He learned to combat crawl around 6 months, I think. (The baby book is not filled out. Horrible, I know.) Combat (or Army) crawling is what you see in the movies where the dude is in boot camp and has to crawl thru the mud and rain on his belly while someone is yelling at him to “Git your ass moving, soldier!”. That is combat crawling and that is what Henry does. Minus rain, mud, and drill sergeant. I worked with him a little on getting up onto all fours for normal crawling, but I didn’t push the subject since many, many kids never crawl on all fours. It is usually ok to combat crawl and then walk. No big deal.
I started to get concerned that since stability in the shoulder complex is related to swallowing, maybe he needed to crawl on all fours. I asked the OT about it on the first day, and she wasn’t sure. But at our next session she had spoken with some colleagues and thought we definitely needed to work on his crawling.
Well, I gotta say, I really feel like I dropped the ball on this one. Baby H can crawl properly, but chooses not to – or so I thought. He is a genius, you know, so why not think he was making a decision about his mobility? As it turns out, the more I work with him on supporting his upper body on outstretched arms the more I realize he was avoiding it because he is very weak in his shoulder complex. This makes sense since he had his chest sliced open at exactly the time he was learning to push up and gain shoulder stability (duh.) At the time, I thought he was ‘on time’ with tummy-time skills, but it is apparent now that he didn’t gain the strength he needed. Instead, he opted to roll to places and then combat crawl. As I write this, I do think it was because of his genius. He didn’t have time to work on belly activities when he could just roll places and explore his environment. In retrospect, I should have forced him too. I am not sure I could have known it at the time.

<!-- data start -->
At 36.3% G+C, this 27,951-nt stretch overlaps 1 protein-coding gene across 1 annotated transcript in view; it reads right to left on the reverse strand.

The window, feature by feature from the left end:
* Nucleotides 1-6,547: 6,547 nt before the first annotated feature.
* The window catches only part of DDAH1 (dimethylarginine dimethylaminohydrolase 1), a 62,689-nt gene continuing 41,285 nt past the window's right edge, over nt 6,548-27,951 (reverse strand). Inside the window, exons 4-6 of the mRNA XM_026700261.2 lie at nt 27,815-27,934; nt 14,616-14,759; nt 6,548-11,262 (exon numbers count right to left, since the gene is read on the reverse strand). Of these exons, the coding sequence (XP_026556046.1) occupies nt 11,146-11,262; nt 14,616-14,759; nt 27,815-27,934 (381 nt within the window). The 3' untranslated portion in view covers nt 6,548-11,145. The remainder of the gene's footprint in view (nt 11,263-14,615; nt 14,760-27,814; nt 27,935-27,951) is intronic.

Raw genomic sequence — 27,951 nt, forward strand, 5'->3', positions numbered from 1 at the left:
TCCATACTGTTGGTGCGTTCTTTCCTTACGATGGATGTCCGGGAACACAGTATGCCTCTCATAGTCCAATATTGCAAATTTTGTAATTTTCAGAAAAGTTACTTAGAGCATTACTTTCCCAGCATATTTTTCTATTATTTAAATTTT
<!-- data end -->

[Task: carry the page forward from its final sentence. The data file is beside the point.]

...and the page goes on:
In other mobility news, he can pull up on anything and everything. He cruises the furniture. He took 3 steps independently at Grandmas 3 weeks ago, but since then has chickened out. He cruises over to us, grabs our hands, and has us walk laps with him all over the house. It’s either laps or scream. Our choice.
Occupational Therapy: We are currently going to a CHKD outpatient OT clinic. Mandy works on his feeding and crawling. I am using my know-how to strengthen his shoulders in what is called ‘closed chain’ positions. Meaning, his hands are planted on the floor as in crawling. Boy-oh-boy, baby’s sure do have a short attention span. I get about 15 seconds of therapy before he is mad at me for stopping him from doing what he wants.
The good news is that he is now able to eat textures akin to thin rice pudding without barfing. He still gags and barfs when I give him thicker food like oatmeal, or cottage cheese texture, and occasionally gags on a cheerio.